Photo courtesy of KIVA Confections

KIVA Confections elevates cannabis culture through its aesthetic and focus on quality. The care they take can not only be tasted, but felt through the clean product design, informative packaging, and potency. With a blind taste test, it’d be hard to know that cannabis is in the product. But, you can certainly feel it. Like the cannabis taste, the microdosing effects are subtle as well — the perfect amount for first time cannabis edible users. Coincidentally, this aligns with the recent resurgence of “hippie ideals” in the last few years. In a time where legal medical and recreational cannabis use is prevalent, getting high doesn’t overshadow the actual benefits of cannabis use like it once did. By making more artisanal and thoughtful products, KIVA’s approach is helping to de-stigmatize the “lazy stoner” image. 

The confectionary booth attracted a wide range of festival-goers of various age groups and backgrounds, displaying how the culture is evolving into something the average consumer can enjoy.  It’s only a matter of time before cannabis-infused products are a norm at your local grocery store.

Photo courtesy of KIVA Confections
Categories
The Katchup

Cali’s Black-Market Cannabis Scene Is As Strong As Ever

Quotes in this article transcribed from the Foodbeast Katchup podcast, now on Spotify and the Apple Podcast App.

Weed is legal in California, and regulations have made it so that cannabis companies can legally get their products out to the world.

However, with taxes and regulations making products a lot more expensive than consumers are used to, a black market still exists, where edibles and weed sellers get around the legal regulations and taxes.

The hosts of the Foodbeast Katchup found this out first hand, accidentally finding themselves in an underground cannabis swap meet.

The swap meet was very secretive in nature, so much so that Katchup host Elie Ayrouth was under the impression that he was being invited to a secret dinner, as Foodbeast often is.

The two hosts didn’t linger, but not being exposed often to that type of event, they took it in, documenting their experience on the podcast.

“That day we were recording a podcast and I was like, ‘Yo Geoff, you want to go to a pop-up dinner,’ because that’s what I thought it was,” Katchup co-host Elie Ayrouth detailed. “As I asked (the inviting party) he started unveiling a little more information, and that’s when I realized that this was like a cannabis swap meet.”

Ask a stoner about these meetups, and you’ll likely get a chuckle. These are their spots if they don’t want to burn a hole in their wallet. It’s like a night market for cannabis products, and several vendors set up to sell at a secretly disclosed location.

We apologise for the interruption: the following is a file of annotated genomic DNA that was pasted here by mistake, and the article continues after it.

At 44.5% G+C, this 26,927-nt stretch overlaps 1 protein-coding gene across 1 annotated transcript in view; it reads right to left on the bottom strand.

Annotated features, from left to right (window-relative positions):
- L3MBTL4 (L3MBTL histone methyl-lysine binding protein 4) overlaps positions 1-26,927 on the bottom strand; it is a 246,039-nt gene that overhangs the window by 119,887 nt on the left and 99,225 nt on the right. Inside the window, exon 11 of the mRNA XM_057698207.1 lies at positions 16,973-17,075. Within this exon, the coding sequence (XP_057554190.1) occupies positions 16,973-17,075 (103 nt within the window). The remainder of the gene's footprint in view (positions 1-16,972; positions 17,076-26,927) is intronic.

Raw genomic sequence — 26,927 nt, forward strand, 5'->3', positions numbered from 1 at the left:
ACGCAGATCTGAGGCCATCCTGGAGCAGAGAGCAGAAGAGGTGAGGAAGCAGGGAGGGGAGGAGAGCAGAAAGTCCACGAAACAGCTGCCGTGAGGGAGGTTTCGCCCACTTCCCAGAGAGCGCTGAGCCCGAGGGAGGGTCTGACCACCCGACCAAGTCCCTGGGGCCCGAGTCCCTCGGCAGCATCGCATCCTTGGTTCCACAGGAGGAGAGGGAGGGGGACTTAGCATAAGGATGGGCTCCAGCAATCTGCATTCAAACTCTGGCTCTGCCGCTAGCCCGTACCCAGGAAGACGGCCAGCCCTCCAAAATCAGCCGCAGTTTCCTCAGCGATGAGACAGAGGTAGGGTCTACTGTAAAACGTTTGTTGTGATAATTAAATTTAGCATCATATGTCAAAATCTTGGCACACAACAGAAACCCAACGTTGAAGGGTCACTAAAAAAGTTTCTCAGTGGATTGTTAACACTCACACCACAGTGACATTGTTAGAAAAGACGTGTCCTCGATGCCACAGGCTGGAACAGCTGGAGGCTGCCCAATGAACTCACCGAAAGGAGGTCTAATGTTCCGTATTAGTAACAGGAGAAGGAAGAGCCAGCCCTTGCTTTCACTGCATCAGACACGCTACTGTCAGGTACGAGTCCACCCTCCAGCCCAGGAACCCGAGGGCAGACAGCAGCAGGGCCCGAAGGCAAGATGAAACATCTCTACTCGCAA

The same risks remain from before the California laws were passed, as the dosages are not regulated, the seller isn’t adhering to any type of government regulation, and the risk of a raid still remains for vendors there.

According to CNBC, the illegal weed market is still a $70 billion industry nationwide, and undercutting the companies that are doing it the legal way.

The same CNBC article reports that while California estimated to make $1 billion from cannabis taxes, which was one of the leading forces in driving the vote for legalization, the state only made about $345 million from the legal dispensaries.

As we learned from a previous podcast with Kristi Knoblich-Palmer, co-founder of Kiva Confectionery edibles, the price points are some of the biggest differences between the legal and illegal markets, and she detailed why the prices for legal products can often be so high:

“There are the most extreme requirements that we have as a brand. We don’t like frustrating our consumers, that’s not our first choice. Regulation requires us to put our products into a child-resistant box. That box has increased in price from this year to last year by 5x. The state requires that we test absolutely every batch for food safety and potency, to make sure that it meets state standards. The way that the state has testing happening right now, it is extremely expensive, and we also have to do it twice. You’re paying thousands of dollars per batch in testing. The last one and most impactful, is taxes. Because cannabis is a little bit fringe… everybody has their hands in our pocket. The state has a pretty high excise tax, which ends up being 15% to the consumer. Then we have a local tax. Our taxes are getting marked up, and marked up, all throughout the supply chain.”

So there’s a reason that $18 for their chocolate bar is so expensive, and also a reason that consumers flock to the underground industry.

Even as the LA Times has reported that the city has been cracking down on illegal cannabis sales, there are reportedly hundreds of illegal dispensaries across Los Angeles alone.

These black market shops are still thriving, and it might take time before there’s a shift in that culture.